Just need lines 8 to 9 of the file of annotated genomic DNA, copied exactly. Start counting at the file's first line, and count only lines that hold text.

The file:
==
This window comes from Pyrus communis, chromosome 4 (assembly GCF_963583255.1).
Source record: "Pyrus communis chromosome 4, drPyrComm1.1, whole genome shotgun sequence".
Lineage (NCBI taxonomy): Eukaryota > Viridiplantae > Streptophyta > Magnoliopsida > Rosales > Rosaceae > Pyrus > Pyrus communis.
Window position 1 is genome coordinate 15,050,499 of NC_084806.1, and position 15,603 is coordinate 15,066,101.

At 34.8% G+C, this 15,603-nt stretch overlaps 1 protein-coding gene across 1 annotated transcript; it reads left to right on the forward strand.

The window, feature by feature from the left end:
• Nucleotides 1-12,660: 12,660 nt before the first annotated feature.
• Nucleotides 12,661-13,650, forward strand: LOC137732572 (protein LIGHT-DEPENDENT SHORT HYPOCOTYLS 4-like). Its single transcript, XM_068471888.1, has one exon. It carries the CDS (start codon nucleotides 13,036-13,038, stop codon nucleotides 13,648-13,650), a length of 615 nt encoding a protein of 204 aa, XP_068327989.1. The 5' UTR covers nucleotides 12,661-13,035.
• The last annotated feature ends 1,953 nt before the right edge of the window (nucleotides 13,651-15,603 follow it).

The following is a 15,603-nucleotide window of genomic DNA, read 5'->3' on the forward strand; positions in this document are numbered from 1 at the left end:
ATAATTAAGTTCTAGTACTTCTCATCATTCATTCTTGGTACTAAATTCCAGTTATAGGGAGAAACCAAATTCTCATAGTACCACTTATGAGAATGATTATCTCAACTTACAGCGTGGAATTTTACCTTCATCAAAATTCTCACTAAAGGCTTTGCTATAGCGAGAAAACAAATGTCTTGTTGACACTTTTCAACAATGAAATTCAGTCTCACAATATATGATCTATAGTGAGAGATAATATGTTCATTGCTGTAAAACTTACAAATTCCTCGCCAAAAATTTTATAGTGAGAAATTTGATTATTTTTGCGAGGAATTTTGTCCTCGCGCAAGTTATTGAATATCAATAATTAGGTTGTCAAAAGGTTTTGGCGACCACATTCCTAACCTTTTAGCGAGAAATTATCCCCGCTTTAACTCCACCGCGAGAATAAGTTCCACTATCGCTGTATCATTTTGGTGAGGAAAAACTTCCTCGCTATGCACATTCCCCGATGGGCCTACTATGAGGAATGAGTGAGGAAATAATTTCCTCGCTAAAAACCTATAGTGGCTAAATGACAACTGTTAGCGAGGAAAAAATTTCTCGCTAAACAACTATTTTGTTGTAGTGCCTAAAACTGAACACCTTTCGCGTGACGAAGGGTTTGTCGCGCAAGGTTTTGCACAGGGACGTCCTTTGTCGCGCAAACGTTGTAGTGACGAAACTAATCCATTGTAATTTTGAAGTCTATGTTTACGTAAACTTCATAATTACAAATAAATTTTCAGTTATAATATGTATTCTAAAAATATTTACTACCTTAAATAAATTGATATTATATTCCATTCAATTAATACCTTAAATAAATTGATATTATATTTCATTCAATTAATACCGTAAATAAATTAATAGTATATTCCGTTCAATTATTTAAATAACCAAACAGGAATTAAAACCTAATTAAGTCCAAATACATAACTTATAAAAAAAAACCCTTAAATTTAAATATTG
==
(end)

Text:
• Nucleotides 12,661-13,650, forward strand: LOC137732572 (protein LIGHT-DEPENDENT SHORT HYPOCOTYLS 4-like). Its single transcript, XM_068471888.1, has one exon. It carries the CDS (start codon nucleotides 13,036-13,038, stop codon nucleotides 13,648-13,650), a length of 615 nt encoding a protein of 204 aa, XP_068327989.1. The 5' UTR covers nucleotides 12,661-13,035.
• The last annotated feature ends 1,953 nt before the right edge of the window (nucleotides 13,651-15,603 follow it).